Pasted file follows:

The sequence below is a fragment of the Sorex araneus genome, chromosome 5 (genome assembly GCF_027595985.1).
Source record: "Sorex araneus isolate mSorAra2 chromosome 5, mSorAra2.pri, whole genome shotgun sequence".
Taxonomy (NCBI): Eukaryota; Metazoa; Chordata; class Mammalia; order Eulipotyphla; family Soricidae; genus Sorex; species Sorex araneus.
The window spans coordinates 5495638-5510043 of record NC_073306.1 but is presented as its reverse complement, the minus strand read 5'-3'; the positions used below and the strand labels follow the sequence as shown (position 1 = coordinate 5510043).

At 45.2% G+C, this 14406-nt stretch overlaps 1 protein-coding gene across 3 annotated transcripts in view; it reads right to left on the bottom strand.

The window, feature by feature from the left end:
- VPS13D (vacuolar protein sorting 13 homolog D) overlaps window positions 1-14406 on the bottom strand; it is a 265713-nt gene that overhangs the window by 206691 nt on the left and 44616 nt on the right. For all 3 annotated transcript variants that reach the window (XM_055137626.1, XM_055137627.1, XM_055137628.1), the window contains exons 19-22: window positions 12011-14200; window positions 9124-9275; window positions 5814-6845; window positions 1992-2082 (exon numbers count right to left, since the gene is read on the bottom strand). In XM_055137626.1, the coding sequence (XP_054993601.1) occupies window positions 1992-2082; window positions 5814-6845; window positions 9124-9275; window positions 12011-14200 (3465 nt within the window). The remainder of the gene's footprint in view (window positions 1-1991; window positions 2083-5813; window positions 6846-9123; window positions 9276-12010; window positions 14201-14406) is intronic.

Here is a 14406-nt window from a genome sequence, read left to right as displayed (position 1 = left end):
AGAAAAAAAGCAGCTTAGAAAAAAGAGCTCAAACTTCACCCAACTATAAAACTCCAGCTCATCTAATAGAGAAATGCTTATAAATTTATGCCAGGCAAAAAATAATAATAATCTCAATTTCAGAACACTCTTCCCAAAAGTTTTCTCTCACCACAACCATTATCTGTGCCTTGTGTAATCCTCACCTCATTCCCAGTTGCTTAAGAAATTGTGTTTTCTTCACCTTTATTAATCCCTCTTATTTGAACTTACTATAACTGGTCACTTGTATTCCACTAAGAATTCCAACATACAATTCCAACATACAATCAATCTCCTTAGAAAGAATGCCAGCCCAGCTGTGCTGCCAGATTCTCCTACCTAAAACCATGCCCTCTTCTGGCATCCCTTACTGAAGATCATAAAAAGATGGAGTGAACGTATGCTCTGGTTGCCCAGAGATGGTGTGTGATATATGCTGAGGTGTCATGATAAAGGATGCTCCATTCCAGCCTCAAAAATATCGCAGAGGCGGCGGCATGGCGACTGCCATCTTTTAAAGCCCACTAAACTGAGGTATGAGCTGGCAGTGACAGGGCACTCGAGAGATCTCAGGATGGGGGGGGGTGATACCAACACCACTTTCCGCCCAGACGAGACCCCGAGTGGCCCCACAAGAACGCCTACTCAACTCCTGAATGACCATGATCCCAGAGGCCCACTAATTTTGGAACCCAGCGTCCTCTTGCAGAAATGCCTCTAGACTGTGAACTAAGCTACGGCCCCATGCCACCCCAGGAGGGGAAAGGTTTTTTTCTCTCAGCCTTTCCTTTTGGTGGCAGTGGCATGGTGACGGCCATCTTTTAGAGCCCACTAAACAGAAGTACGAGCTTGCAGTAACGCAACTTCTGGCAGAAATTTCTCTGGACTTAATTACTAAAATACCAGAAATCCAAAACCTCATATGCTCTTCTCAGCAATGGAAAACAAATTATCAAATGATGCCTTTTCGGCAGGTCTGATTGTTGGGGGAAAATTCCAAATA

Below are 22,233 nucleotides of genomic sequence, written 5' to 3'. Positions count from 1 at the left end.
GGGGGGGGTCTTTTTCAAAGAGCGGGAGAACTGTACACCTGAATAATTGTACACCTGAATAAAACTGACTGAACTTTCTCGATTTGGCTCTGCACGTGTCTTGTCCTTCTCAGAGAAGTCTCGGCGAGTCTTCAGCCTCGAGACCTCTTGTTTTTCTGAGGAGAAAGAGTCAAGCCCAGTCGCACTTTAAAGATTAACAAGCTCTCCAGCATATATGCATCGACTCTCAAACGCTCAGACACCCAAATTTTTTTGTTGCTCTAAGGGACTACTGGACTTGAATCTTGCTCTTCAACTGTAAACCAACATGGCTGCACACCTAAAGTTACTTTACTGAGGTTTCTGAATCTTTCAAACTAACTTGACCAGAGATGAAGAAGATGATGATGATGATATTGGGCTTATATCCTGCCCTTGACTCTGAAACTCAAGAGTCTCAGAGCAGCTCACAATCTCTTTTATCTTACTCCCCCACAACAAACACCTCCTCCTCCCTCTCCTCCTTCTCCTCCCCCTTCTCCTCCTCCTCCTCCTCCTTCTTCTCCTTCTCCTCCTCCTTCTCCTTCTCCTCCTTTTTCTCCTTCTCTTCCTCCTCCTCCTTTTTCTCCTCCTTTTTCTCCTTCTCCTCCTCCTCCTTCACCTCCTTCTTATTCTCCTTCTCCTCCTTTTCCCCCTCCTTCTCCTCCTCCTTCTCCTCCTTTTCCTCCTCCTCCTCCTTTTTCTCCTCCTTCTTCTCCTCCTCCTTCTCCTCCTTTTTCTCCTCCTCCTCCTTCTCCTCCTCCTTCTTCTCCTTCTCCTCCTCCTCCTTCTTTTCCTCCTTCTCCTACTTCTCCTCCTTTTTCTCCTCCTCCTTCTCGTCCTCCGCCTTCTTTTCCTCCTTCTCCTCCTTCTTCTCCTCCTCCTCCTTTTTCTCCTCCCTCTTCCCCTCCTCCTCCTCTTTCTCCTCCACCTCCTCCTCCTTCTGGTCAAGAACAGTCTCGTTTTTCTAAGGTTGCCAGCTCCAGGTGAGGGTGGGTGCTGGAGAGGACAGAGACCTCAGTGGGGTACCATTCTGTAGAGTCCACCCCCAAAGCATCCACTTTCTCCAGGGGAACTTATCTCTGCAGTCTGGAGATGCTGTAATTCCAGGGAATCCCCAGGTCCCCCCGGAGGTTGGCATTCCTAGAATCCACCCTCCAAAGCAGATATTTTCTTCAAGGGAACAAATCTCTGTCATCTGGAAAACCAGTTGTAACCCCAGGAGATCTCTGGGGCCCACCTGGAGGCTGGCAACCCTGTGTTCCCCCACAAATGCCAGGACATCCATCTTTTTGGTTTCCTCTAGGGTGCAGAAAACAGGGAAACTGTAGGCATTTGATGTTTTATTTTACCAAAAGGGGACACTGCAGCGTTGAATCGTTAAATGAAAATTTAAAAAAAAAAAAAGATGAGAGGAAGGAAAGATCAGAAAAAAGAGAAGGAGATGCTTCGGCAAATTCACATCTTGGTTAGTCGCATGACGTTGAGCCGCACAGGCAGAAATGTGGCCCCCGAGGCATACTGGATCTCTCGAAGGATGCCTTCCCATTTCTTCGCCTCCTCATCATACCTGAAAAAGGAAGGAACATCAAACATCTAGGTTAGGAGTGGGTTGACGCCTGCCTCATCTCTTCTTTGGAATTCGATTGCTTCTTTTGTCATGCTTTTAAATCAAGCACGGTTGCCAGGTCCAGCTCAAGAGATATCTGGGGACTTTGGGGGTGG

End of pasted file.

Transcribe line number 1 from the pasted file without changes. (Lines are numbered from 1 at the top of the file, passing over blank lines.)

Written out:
The sequence below is a fragment of the Sorex araneus genome, chromosome 5 (genome assembly GCF_027595985.1).